“A person is guilty of indecent exposure if he or she intentionally makes any open and obscene exposure of his or her person or the person of another knowing that such conduct is likely to cause reasonable affront or alarm. The act of breastfeeding or expressing breast milk is not indecent exposure.” ~RCW 9A.88.010(1)

The court reasoned that Thompson’s deconstruction of the phrase “open and obscene exposure of his or her person” fails for two reasons. First, the terms “nudity” or “nude” or “clothed” or “unclothed” do not appear anywhere in the statute. “If the legislature wanted to criminalize nudity, as Thompson claims, it certainly knew how,” said the Court.

Second, our courts consistently have defined the phrase “obscene exposure,” not by breaking down the definition into its constituent parts as Thompson does, but by interpreting the phrase as a whole. “In short, our courts have defined the phrase “obscene exposure,” not as nudity, but as a kind of wrongful exhibition,” said the Court.

The Court further reasoned that as a matter of law, Indecent Exposure requires, not only exhibition of the genitals, but obscenity, i.e., lascivious behavior judged as improper by society.

“It is the exhibition and the behavior which are the gravamen of the crime. There would be no basis to prosecute the athletic, artistic, humorous, or celebratory display of the body, which in most contexts “common decency” requires a person not to display, unless it would also be deemed lascivious (i.e., filled with sexual desire) and improper by the common person.” ~WA Court of Appeals

The Court of Appeals concluded that under Thompson’s logic, a barely veiled erect penis used in the most sexualized and unwelcome manner imaginable would not be considered obscene because the genitalia is at least not naked. “Our interpretation of the statute does not allow such absurd results,” said the Court.

With that, the WA Court of Appeals concluded that the trial court erred in dismissing Thompson’s charge at issue as unconstitutionally vague. It reversed and vacated Thompson’s Dismissal Order and remanded the matter for further proceedings.

Please contact my office if you, a friend or family member are charged with a crime. Hiring an effective and competent defense attorney is the first and best step toward justice.

Forensic Genetic Genealogy Is Admissible Evidence At Trial

How DNA was discovered and the cases it has helped solve

In State v. Hartman  the WA Court of Appeals held a defendant has no privacy interest in bodily fluids that he “abandons” at a crime scene. A defendant also lacks standing to challenge a search of the DNA of relatives that were voluntarily uploaded to a public database.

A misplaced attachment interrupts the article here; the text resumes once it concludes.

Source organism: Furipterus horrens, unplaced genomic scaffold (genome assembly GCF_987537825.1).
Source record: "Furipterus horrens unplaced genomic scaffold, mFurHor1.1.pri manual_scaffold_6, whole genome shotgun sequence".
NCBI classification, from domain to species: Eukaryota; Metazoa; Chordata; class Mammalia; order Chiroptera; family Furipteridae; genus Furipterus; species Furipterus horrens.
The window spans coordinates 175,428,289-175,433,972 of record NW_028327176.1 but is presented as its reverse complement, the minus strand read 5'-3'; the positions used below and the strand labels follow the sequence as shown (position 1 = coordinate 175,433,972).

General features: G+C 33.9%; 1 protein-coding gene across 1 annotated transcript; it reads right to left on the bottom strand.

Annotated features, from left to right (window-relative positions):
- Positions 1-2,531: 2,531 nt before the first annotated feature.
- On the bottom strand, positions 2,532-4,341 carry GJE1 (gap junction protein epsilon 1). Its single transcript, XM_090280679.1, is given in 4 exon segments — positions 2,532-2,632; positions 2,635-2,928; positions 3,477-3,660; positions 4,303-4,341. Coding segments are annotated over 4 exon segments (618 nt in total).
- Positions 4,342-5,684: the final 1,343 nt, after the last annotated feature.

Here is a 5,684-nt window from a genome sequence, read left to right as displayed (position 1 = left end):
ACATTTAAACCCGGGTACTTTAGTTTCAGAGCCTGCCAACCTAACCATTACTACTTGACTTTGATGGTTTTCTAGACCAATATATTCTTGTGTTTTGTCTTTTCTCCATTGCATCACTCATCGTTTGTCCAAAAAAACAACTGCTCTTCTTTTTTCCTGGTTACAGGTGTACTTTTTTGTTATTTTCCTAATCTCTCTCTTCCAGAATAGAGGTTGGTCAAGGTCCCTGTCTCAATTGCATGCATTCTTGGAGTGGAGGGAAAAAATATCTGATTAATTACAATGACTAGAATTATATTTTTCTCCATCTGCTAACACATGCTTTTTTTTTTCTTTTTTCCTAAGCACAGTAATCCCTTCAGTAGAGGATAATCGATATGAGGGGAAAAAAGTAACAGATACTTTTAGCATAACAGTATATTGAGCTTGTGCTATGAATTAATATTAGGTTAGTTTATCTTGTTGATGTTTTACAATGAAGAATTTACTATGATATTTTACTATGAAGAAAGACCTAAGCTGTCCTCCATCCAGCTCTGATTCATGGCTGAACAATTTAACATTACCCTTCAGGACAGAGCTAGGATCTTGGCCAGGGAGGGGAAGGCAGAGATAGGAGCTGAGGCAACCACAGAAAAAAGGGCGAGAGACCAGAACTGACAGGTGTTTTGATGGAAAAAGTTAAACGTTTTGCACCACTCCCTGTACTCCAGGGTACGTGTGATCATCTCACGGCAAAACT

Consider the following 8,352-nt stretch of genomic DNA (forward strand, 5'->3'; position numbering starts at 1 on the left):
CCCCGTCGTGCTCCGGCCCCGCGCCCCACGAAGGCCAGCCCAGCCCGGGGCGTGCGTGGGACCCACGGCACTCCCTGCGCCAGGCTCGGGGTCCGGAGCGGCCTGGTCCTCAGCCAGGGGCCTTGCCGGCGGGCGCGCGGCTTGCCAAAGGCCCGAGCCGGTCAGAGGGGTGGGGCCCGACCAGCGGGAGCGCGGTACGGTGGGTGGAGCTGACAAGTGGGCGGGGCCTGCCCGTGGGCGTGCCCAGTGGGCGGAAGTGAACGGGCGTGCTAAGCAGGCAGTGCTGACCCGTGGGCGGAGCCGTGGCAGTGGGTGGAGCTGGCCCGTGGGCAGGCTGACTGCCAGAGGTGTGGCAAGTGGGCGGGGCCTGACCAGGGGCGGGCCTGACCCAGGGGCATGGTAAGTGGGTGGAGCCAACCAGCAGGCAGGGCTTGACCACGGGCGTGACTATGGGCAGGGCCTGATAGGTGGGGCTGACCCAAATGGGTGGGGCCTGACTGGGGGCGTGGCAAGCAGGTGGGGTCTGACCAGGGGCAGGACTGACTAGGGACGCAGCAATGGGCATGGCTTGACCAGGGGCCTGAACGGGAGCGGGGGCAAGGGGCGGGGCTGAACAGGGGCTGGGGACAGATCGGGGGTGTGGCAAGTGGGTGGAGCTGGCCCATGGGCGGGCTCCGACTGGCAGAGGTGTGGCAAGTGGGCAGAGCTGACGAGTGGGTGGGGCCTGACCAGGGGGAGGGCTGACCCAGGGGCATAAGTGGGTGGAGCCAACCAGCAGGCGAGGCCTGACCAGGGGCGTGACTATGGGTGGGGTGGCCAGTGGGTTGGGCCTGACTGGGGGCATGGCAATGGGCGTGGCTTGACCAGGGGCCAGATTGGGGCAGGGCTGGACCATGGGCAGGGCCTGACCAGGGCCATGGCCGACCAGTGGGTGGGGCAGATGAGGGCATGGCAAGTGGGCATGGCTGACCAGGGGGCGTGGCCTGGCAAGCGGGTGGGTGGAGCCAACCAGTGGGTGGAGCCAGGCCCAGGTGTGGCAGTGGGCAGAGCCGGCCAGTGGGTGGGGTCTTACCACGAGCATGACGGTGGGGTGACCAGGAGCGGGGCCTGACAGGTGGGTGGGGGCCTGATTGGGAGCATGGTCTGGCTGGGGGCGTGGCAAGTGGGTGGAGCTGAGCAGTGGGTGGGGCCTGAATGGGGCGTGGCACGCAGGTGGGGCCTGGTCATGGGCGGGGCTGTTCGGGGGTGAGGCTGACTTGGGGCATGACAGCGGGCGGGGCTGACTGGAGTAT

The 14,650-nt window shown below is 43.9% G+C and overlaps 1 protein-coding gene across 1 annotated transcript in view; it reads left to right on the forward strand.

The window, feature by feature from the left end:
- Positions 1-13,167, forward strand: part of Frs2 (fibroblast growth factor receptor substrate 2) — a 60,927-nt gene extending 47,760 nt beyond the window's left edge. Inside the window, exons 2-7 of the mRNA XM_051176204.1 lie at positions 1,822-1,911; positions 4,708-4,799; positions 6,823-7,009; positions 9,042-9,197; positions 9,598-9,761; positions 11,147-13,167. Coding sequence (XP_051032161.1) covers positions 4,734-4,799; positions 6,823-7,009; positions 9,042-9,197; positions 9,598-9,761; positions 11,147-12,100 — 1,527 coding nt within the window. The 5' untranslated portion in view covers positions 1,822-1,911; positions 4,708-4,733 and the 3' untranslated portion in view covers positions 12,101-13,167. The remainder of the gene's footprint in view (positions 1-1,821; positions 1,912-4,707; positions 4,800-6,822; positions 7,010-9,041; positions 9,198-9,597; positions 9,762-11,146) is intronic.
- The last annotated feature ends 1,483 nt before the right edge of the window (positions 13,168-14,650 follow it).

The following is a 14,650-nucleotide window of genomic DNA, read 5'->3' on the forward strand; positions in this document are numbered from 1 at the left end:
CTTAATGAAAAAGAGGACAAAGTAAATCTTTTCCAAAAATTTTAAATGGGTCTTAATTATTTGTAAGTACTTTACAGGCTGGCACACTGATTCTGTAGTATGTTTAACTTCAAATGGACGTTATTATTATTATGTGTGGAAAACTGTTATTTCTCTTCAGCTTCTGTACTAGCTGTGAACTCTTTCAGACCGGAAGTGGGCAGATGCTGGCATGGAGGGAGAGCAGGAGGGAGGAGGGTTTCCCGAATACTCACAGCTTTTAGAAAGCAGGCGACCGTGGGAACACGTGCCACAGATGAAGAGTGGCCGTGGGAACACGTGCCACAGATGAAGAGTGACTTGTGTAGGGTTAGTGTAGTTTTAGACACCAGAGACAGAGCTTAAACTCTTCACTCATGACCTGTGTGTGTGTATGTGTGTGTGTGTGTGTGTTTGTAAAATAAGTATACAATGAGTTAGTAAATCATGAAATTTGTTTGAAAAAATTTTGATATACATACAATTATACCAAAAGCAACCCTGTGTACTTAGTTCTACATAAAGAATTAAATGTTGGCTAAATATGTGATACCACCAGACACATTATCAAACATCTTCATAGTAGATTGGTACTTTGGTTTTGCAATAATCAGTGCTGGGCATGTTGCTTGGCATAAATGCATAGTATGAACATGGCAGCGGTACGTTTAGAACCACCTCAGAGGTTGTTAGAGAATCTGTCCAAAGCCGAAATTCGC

In 1986, MW, a 12-year-old girl, was raped and murdered in a Tacoma park. The killer left semen on MW’s body, but his DNA did not match that of any suspects or anyone in police databases for the next 30 years.

In 2018, police enlisted Parabon Nanolabs, a DNA technology company, to analyze the killer’s DNA and to upload it into GEDmatch, a consumer DNA database, looking for partial familial matches that would help identify the killer. Police did not secure a warrant to analyze the abandoned DNA or to compare it with DNA in the GEDmatch database.

Parabon learned that several of the killer’s cousins had DNA in the GEDmatch database. Parabon used information from the database and public records to construct family trees. Parabon then directed police to try to obtain a DNA sample from Gary Charles Hartman. Police obtained a discarded napkin containing Hartman’s DNA, and it matched the DNA from semen on MW’s body. The State charged Hartman with first degree felony murder.

Before trial, Hartman moved to suppress the DNA evidence, arguing that Parabon’s comparison of the DNA sample from the crime scene to the GEDmatch database was unconstitutional. He also asserted that the DNA later collected from the napkin directly linking him to the murder was inadmissible as fruit of the poisonous tree. Hartman did not argue below that he had any privacy interest in DNA left at the crime scene, nor did he challenge the collection and testing of DNA from the discarded napkin.

The trial court ruled that Hartman did not have legal standing to challenge the comparison of the DNA from the crime scene to DNA in the GEDmatch database because he did not have a privacy interest in his cousins’ DNA in the database. In addition, Hartman’s relatives had voluntarily uploaded their DNA into the GEDmatch database, and the DNA that Hartman left at the crime scene was abandoned and not private. The trial court denied the motion to suppress. After a bench trial on stipulated facts, the trial court convicted Hartman.

Hartman appealed his conviction. He argues that analyzing the DNA sample from the crime scene and comparing it with the GEDmatch database to look for his relatives’ DNA disturbed his private affairs in violation of article I, section 7 of the Washington Constitution. Thus, he argues that he had standing to challenge the DNA comparison. In oral argument, he asserted for the first time that he has a privacy interest in the DNA from the semen abandoned at the crime scene.


The Court of Appeals held there is no privacy interest in commonly held DNA that a relative voluntarily uploads to a public database that openly allows law enforcement access.

“Hartman claims a privacy interest in the segments of his DNA that his relatives had in common with him. But all that police learned from the GEDmatch analysis was the killer’s familial relations, which brought them closer to learning the killer’s identity. And identifying unknown family members is the exact reason that users of consumer databases, like Hartman’s relatives, post their genetic material on those databases.” ~WA Court of Appeals.